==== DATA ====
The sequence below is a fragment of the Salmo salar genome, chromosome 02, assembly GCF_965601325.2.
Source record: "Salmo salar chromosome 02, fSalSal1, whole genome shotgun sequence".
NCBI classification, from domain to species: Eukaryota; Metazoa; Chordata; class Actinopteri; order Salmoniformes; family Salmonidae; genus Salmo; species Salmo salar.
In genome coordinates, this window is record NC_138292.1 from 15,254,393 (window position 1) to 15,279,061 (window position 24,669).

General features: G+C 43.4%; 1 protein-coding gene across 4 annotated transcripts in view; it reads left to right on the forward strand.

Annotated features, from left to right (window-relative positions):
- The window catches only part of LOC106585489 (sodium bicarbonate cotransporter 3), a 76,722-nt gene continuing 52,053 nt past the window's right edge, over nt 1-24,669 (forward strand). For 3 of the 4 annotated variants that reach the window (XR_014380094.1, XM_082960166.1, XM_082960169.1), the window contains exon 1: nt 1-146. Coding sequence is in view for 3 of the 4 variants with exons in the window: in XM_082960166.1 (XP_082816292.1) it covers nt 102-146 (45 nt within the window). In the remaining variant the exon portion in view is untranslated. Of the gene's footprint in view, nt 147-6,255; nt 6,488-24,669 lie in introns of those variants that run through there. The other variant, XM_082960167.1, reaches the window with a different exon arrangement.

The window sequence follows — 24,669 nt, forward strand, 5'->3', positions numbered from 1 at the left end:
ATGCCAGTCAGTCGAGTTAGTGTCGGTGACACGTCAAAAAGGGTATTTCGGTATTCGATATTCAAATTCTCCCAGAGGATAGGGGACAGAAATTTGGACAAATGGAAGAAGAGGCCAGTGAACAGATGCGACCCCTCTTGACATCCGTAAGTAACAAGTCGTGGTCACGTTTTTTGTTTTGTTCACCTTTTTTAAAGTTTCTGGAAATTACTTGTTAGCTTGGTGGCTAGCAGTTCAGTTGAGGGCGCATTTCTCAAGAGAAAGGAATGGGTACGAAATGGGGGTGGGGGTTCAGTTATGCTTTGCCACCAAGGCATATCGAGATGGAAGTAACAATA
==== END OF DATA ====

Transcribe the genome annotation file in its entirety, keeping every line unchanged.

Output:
The sequence below is a fragment of the Salmo salar genome, chromosome 02, assembly GCF_965601325.2.
Source record: "Salmo salar chromosome 02, fSalSal1, whole genome shotgun sequence".
NCBI classification, from domain to species: Eukaryota; Metazoa; Chordata; class Actinopteri; order Salmoniformes; family Salmonidae; genus Salmo; species Salmo salar.
In genome coordinates, this window is record NC_138292.1 from 15,254,393 (window position 1) to 15,279,061 (window position 24,669).

General features: G+C 43.4%; 1 protein-coding gene across 4 annotated transcripts in view; it reads left to right on the forward strand.

Annotated features, from left to right (window-relative positions):
- The window catches only part of LOC106585489 (sodium bicarbonate cotransporter 3), a 76,722-nt gene continuing 52,053 nt past the window's right edge, over nt 1-24,669 (forward strand). For 3 of the 4 annotated variants that reach the window (XR_014380094.1, XM_082960166.1, XM_082960169.1), the window contains exon 1: nt 1-146. Coding sequence is in view for 3 of the 4 variants with exons in the window: in XM_082960166.1 (XP_082816292.1) it covers nt 102-146 (45 nt within the window). In the remaining variant the exon portion in view is untranslated. Of the gene's footprint in view, nt 147-6,255; nt 6,488-24,669 lie in introns of those variants that run through there. The other variant, XM_082960167.1, reaches the window with a different exon arrangement.

The window sequence follows — 24,669 nt, forward strand, 5'->3', positions numbered from 1 at the left end:
ATGCCAGTCAGTCGAGTTAGTGTCGGTGACACGTCAAAAAGGGTATTTCGGTATTCGATATTCAAATTCTCCCAGAGGATAGGGGACAGAAATTTGGACAAATGGAAGAAGAGGCCAGTGAACAGATGCGACCCCTCTTGACATCCGTAAGTAACAAGTCGTGGTCACGTTTTTTGTTTTGTTCACCTTTTTTAAAGTTTCTGGAAATTACTTGTTAGCTTGGTGGCTAGCAGTTCAGTTGAGGGCGCATTTCTCAAGAGAAAGGAATGGGTACGAAATGGGGGTGGGGGTTCAGTTATGCTTTGCCACCAAGGCATATCGAGATGGAAGTAACAATA